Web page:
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Dodecatheon meadia (Eastern shooting star)
Smith, R.W.

Dodecatheon meadia

Dodecatheon meadia L.

Eastern Shooting Star, Shooting Star, Pride Of Ohio, Roosterheads, Prairie Pointers

Primulaceae (Primrose Family)



USDA Native Status: L48 (N), CAN (N)

The leafless flower stalk arises 6-20 in. from bright-green basal leaves. Nodding flowers with strongly-backward pointing petals are in flat-topped clusters. At the top, the stalk divides into arching branches, each terminating in a flower. Petals of the white to deep pink flowers diverge upward to form a star-like pattern.

This flower is often cultivated. Bees, the chief pollinators, must extract pollen from the narrow tube formed by the united stamens and ensconcing the pistil. They do this by vibrating their bodies against the tube, shaking the pollen out. This plant was far more abundant during the days of the prairie settlers, who called it "Prairie Pointers." Amethyst Shootingstar (D. amethystinum), with reddish-purple flowers and usually green leaf bases, occurs along bluffs on such rivers as the Mississippi, Susquehanna, and Ohio.


From the Image Gallery

34 photo(s) available in the Image Gallery

Plant Characteristics

Duration: Perennial
Habit: Herb
Leaf Complexity: Simple
Breeding System: Flowers Bisexual
Fruit Type: Capsule
Size Notes: Up to about 20 inches tall.
Leaf: Green

Bloom Information

Bloom Color: White , Pink , Purple
Bloom Time: Mar , Apr , May , Jun


USA: AL , AR , DC , FL , GA , IA , IL , IN , KS , KY , LA , MD , MI , MN , MO , MS , NC , NY , OH , OK , PA , SC , TN , TX , VA , WI , WV
Native Distribution: W. PA to WI, s. to GA, e. TX & s.e. KS
Native Habitat: Moist, open woods; rocky slopes; dry to wet prairies

Growing Conditions

Water Use: Medium
Light Requirement: Part Shade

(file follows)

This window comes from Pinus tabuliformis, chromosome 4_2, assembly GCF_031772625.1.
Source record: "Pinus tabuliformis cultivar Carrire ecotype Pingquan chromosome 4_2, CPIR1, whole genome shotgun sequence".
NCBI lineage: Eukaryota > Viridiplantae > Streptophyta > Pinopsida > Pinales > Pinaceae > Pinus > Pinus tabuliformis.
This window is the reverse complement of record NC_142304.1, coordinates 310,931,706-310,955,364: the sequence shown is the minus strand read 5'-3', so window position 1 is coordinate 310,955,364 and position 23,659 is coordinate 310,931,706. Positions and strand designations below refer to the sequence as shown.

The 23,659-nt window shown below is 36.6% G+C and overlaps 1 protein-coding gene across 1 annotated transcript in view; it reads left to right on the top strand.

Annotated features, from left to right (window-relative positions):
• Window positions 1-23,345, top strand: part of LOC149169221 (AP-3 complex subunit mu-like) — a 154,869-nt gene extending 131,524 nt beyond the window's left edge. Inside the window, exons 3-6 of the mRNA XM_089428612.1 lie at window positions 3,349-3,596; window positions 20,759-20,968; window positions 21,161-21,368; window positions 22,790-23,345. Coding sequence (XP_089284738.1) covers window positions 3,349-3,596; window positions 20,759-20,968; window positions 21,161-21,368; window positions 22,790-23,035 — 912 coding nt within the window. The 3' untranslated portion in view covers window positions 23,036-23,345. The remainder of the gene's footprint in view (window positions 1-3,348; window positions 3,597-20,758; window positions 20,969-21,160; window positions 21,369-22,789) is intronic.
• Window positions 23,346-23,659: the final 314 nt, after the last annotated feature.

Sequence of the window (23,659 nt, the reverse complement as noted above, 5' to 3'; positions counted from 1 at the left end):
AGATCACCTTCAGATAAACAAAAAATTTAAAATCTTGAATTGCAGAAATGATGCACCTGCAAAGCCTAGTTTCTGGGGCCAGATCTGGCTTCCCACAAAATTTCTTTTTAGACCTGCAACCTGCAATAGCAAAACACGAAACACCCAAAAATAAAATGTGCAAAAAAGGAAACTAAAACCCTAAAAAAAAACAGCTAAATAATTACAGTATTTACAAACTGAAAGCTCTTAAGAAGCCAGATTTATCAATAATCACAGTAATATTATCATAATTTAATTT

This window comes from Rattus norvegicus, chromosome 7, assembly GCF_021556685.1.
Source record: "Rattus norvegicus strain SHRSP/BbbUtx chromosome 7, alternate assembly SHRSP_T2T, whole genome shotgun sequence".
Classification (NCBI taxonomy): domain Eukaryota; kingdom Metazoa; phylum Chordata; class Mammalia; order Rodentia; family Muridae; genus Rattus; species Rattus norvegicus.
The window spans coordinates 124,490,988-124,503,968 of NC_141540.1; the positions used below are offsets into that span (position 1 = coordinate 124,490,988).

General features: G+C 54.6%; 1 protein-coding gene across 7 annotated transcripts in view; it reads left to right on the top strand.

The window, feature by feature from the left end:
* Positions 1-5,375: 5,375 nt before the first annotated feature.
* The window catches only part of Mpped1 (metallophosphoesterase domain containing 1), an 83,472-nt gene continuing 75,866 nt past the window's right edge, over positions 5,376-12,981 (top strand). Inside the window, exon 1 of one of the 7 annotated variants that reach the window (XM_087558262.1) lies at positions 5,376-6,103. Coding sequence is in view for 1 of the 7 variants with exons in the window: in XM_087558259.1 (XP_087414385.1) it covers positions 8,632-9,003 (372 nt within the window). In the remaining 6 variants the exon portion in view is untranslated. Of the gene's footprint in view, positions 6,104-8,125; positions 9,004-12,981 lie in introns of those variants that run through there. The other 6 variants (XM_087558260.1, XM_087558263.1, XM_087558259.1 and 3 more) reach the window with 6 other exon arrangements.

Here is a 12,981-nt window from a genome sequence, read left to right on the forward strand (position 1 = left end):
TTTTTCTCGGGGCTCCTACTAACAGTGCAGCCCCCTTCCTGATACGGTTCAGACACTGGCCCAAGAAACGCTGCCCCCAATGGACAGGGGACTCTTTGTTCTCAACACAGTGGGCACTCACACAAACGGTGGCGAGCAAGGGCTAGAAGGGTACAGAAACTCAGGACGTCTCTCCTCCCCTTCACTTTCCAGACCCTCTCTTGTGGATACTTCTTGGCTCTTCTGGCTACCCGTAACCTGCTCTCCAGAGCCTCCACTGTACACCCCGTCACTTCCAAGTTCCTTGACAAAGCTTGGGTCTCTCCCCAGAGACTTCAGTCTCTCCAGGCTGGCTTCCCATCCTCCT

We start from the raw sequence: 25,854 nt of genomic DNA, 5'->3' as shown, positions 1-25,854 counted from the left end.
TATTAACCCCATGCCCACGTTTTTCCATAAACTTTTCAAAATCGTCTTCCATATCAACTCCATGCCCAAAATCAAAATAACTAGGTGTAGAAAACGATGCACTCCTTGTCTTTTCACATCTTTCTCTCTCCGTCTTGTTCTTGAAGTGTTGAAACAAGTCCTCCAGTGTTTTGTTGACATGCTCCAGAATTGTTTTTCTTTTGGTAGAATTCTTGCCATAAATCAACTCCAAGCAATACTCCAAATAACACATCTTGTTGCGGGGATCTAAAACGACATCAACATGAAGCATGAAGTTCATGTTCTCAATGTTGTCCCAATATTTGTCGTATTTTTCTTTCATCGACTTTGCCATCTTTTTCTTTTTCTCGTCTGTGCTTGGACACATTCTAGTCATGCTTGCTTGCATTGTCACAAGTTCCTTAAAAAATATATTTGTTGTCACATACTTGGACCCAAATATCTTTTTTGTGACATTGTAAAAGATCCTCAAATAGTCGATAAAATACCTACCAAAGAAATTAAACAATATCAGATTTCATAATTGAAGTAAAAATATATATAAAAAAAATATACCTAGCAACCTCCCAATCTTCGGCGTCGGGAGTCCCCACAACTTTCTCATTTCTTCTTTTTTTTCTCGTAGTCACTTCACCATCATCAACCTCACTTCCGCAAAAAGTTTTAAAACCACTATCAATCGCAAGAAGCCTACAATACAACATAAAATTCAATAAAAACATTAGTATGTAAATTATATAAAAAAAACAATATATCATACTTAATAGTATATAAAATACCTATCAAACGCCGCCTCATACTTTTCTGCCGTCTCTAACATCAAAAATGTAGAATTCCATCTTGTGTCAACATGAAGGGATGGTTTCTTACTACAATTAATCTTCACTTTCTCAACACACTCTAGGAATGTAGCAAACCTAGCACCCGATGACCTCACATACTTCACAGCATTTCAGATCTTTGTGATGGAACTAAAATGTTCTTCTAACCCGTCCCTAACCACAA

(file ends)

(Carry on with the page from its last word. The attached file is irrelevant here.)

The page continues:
Soil Moisture: Moist
Soil pH: Acidic (pH<6.8)
CaCO3 Tolerance: High
Soil Description: Mesic to dry, rocky or sandy soils.
Conditions Comments: Grows best in light sandy soils


Conspicuous Flowers: yes

Value to Beneficial Insects

Special Value to Bumble Bees

This information was provided by the Pollinator Program at The Xerces Society for Invertebrate Conservation.


Description: Best propagated by division. Dig mature crowns in the fall, when dormant, then divide and replant. Very fine seed germinates, but seedlings grow very slowly. Sow immediately or stratify over winter.
Seed Collection: Collect in July.
Seed Treatment: Moist or dry stratification, or fresh seed
Commercially Avail: yes

Find Seed or Plants

Find seed sources for this species at the Native Seed Network.

View propagation protocol from Native Plants Network.

National Wetland Indicator Status

This information is derived from the U.S. Army Corps of Engineers National Wetland Plant List, Version 3.1 (Lichvar, R.W. 2013. The National Wetland Plant List: 2013 wetland ratings. Phytoneuron 2013-49: 1-241). Click here for map of regions.

From the National Organizations Directory

According to the species list provided by Affiliate Organizations, this plant is on display at the following locations:

Delaware Nature Society - Hockessin, DE
Native Seed Network - Corvallis, OR
Mt. Cuba Center - Hockessin, DE

Web Reference

Webref 38 - Flora of North America (2019) Missouri Botanical Garden, St. Louis, MO & Harvard University Herbaria, Cambridge, MA.
Webref 23 - Southwest Environmental Information Network (2009) SEINet - Arizona Chapter

Additional resources

USDA: Find Dodecatheon meadia in USDA Plants
FNA: Find Dodecatheon meadia in the Flora of North America (if available)
Google: Search Google for Dodecatheon meadia


Record Modified: 2023-02-07
Research By: TWC Staff

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